nomenclature of bodywork

Technique: The nomenclature of bodywork

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It is with car bodies like great wines. They all come from a long tradition dating back to the days of horse-drawn carriages. Cabriolets, sedans, city coupes, landaulets, horseless carriages have left their body names as their heritage. The automobile has made good use of it. To the point of being available in a multitude of versions whose commercial designation is sometimes the sole fantasy of the marketing services (cf. the VW “Phaeton” which is little more than a sedan…). It is time, perhaps, to return to the controlled designations of origin: here is the little glossary that Motorlegend offers you…

Coach

Body with 2 doors and two rows of seats (4 to 6 places). With or without central roof pillar. Appellation fallen into disuse. Equivalent: 2-door saloon. In English: “saloon”, “sedan” in American (possibly: “two door sedan”).

Fake 4-door convertible:

(“hardtop sedan” in American or “pillarless sedan”): bodywork with 4 doors without a central pillar of the roof. Body type very common in American production from the years 1955-70, much less so in Europe. The Facel Vega Excellence sedan is the only French production car to have adopted this type of bodywork abandoned in the 1970s in the United States due to its lack of rigidity in the event of a rollover.

Coupé:

Body with 2 doors and 2 or 4 seats (one or two rows of seats). Bodywork most often reserved for high-performance grand touring models. One or two side windows. Equivalent: “coupe” in English or “saloon”. “Cup” in American.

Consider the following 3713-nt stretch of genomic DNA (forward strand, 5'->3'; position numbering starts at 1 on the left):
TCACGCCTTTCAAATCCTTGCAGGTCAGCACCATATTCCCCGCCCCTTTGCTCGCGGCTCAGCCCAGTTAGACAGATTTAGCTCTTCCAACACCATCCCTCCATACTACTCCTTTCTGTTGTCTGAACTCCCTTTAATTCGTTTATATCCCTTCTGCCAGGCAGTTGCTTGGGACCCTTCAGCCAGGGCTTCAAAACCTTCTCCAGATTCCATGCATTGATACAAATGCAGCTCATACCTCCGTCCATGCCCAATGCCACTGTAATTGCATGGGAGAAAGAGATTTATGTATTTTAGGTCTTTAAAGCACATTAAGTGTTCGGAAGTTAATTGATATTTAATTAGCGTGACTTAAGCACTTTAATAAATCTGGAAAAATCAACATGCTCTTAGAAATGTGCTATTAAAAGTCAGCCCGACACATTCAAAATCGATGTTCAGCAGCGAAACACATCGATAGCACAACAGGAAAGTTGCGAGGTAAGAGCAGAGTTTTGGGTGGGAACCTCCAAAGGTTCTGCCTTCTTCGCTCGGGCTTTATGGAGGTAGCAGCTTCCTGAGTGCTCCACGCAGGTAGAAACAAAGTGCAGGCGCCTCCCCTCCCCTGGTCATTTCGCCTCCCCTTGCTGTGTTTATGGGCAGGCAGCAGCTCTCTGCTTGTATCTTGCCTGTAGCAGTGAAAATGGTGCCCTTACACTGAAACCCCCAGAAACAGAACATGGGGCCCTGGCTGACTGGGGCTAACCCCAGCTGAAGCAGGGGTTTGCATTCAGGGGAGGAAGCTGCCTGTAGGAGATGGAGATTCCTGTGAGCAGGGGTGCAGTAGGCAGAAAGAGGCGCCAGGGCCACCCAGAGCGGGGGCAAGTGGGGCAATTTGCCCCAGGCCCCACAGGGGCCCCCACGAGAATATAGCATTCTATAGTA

Other closed bodies

American derivative: “Hardtop coupé”
Version without central pillar very popular in the United States in the 50s and 60s. French equivalent: “panoramic coupé”.

Limousine:

Body with three side windows (most often) and three rows of seats (or 2 rows and 2 or 3 folding jump seats). 6 to 9 places possible. Very popular body type for parade vehicles. Optionally available with interior partition glass. Same name in England and the United States.

Break:

Body with 2 or 4 doors (plus a tailgate acting as a 5th door) with folding rear seat. Pavilion elongated to the plumb of the stern thus offering the break a larger loading volume (in theory) than that of the sedan from which it derives. Equivalent: “station wagon” in American, “estate” in English.

Derived: “Hunting break”:

(“shooting brake” in English). Said of a coupe with a tailgate and an elongated roof like that of a station wagon. Examples: Volvo 1800 ES, Aston Martin DB5 “shooting brake”, Lancia Beta HPE, etc.

MPV:

Vehicle for family use with “one-piece” bodywork offering a greater size / habitability ratio than that of a saloon of the same size. Great interior modularity with two or three rows of seats and 5 to 8 seats. Equivalent: “space wagon” or “van” in American

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